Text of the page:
If people are doing those things, then you’ll have this savings bucket that, depending on how child costs unfold, maybe it goes into the emergency fund or stays as part of the emergency fund. Maybe there is enough left over that more can be invested in your IRA next year.
I think the better way to approach it is just focus on how well you’re doing at savings and making sure that you have it accessible to you in the time before the baby comes, and then seeing how things go, trying to keep costs under control to the extent possible. And then if you’ve done well and you have more left over, then you put it out into these other goals that you’re working on.
Andrew Chen 41:32
Yeah. It makes sense at a high level. Are there any heuristics or rules of thumb that you advise clients, or it’s really just very individual-specific based on the things that you mentioned?
Kevin Mahoney 41:42
I think it’s individually specific. And part of the reason I feel okay saying that, in addition to how I feel about just having a good savings strategy in place, is that kids aren’t cheap, and a lot of people struggle to save in general, but they manage to make it work.
Somehow these kids arrive. People are really stressed about the cost before they come. And it may not be easy, and things may be tight, but it becomes part of your monthly spending.
I have kids who are in the toddler age now, and so our grocery bill is just higher than it was when it was the two of us because they’ve added to what we eat each week. Sure, our grocery costs have gone up, but it’s just flowed through our budget. And as we adjust each month or every six months based on what we’re earning and what needs to go out the door, we just figure out where to tweak here and there to make it work.
It’s really just most important, in addition to that savings strategy piece, understanding what those big costs are we’ve talked about, like figuring out those childcare numbers and what that looks like, the more expensive purchases that you might have, like the car seat or ongoing diaper costs, whatever it might be.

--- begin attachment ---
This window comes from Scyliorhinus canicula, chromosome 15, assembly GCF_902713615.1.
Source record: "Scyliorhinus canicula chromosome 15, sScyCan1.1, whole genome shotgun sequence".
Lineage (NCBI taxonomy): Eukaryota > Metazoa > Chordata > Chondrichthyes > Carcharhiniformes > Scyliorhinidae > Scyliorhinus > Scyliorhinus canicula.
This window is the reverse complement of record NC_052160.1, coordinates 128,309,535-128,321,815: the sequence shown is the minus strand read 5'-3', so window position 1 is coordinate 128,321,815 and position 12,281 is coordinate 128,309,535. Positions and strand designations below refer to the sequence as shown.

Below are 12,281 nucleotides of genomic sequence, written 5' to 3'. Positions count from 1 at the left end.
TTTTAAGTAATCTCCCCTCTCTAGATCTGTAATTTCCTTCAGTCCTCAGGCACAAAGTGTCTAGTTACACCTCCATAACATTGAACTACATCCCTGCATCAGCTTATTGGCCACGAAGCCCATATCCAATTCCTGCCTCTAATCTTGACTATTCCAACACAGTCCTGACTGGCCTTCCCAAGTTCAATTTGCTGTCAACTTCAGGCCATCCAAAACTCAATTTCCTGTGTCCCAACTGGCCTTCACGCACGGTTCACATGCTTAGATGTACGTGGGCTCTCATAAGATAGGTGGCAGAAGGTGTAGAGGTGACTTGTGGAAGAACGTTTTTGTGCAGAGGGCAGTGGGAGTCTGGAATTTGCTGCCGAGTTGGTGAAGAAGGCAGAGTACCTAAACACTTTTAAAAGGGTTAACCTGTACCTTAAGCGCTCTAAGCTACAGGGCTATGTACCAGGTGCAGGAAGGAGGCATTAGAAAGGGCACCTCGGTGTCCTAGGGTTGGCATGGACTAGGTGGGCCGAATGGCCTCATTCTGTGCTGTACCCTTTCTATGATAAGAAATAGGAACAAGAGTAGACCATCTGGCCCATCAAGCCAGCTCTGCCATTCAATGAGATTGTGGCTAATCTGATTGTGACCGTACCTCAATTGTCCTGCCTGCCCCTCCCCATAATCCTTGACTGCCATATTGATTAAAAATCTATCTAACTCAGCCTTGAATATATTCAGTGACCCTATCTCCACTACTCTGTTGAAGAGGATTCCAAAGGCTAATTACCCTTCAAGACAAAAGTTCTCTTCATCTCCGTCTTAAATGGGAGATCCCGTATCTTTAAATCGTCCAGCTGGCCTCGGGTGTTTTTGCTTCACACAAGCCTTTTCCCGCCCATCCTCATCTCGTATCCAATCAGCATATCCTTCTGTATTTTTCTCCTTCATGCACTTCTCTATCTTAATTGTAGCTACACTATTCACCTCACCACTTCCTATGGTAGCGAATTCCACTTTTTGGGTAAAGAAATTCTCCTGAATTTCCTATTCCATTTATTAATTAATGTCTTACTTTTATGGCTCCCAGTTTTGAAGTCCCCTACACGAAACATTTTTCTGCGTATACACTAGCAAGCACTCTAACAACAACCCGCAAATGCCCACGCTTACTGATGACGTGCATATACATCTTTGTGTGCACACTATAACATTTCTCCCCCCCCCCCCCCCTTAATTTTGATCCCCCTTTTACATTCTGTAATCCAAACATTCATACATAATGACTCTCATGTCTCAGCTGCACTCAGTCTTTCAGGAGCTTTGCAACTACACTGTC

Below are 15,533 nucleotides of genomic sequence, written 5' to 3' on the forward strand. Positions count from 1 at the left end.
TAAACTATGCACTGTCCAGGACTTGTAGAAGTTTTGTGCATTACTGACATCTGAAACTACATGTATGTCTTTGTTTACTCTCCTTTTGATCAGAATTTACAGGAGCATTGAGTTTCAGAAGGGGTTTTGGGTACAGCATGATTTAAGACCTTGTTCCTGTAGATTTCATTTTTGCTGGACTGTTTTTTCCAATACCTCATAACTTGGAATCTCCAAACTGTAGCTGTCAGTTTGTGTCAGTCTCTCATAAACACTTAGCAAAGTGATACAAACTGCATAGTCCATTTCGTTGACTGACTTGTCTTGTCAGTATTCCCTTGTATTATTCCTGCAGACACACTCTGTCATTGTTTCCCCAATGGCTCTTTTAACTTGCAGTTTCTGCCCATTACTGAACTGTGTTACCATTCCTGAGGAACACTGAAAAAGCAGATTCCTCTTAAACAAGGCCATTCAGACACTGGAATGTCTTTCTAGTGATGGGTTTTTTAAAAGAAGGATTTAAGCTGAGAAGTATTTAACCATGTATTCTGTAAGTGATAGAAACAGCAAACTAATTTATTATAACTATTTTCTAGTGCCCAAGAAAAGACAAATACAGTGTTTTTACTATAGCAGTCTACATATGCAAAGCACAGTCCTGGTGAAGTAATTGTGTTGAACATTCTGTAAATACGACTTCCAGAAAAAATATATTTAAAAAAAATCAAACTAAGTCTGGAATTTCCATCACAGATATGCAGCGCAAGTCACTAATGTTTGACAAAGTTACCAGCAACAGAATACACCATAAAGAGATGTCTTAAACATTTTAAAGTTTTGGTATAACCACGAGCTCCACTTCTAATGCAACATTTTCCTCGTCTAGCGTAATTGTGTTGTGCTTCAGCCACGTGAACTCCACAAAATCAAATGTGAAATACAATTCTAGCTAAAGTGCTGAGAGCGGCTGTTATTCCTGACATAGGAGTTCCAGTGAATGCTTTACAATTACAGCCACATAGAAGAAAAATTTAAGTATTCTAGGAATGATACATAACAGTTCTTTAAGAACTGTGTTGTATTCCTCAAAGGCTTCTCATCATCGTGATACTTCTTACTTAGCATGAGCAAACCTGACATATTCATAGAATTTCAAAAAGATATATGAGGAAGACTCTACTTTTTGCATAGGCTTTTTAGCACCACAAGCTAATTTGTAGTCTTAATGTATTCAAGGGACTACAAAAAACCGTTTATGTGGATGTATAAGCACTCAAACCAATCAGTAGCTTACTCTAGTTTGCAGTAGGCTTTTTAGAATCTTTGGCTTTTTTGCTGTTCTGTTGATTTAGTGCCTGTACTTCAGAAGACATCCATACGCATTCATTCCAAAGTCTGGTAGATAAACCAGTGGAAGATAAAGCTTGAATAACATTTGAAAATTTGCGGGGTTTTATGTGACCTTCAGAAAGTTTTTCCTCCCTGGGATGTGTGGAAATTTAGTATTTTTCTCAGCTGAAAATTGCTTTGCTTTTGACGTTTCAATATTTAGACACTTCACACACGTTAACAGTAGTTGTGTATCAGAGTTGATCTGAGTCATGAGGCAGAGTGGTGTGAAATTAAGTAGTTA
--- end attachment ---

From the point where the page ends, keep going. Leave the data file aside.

Just doing the math on that and getting a sense for what the big ticket items are. The smaller stuff, you’ll figure out. And to the extent you have savings, you can use it for that.
Andrew Chen 43:29
Do you recommend new parents buy life insurance?
Kevin Mahoney 43:33
Yes. Plain term life insurance does not need to be expensive.
The most common mistake I see parents making is that almost all of us are introduced to life insurance through our employer. We fill out those HR forms when we start or when we go through open enrolment every year, and they’ll offer you the life insurance option.
Almost everyone checks the free option that’s a benefit. Some people will add on the additional math.
But that insurance doesn’t stay with you if you leave your job. It’s often more expensive than what you can get on your own just through the private market. And it’s probably not enough for what you need.
I find that a lot of families are surprised at exactly how much coverage they would need if they’re trying to have funds available for the big goals that they’re really trying to replace income. We’re talking about paying for college, paying off the mortgage, and any other supplemental income that the remaining partner might want to have.
So going online, there’s a website that is called lifehappens.org. They have a good calculator that parents can use to determine what coverage amount they actually need. And then going online and just looking for some quotes.
Most parents will find that they’re only going to be spending $30-60 a month probably at most on term life insurance, given the exact coverage that they need more or less for those goals that I just named or anything else that might be important to them.
That’s really all that I think people need. Beyond that, their money is better off toward other uses, like saving for retirement in a low cost index fund.
Andrew Chen 45:43
Are there any scenarios where whole life might make more appropriate sense for new parents? If so, what are circumstances or facts that would tend toward that direction?
Kevin Mahoney 45:54
Generally, the answer is no. Term life insurance is just so much less expensive.
Life insurance shouldn’t be viewed, especially at this age, as an investment. Get life insurance to replace the income that you need if something happens to one of the parents, and then invest on your own through your 401(k) or on your own through an IRA, at a place like Vanguard which offers low cost diversified index funds.
You’re better off, for the long term, both probably from a return standpoint and from a cost standpoint, if you keep those two things separate and get exactly what you need in both of those categories than trying to buy a product that combines the two in unclear ways that won’t work for almost everyone in this group.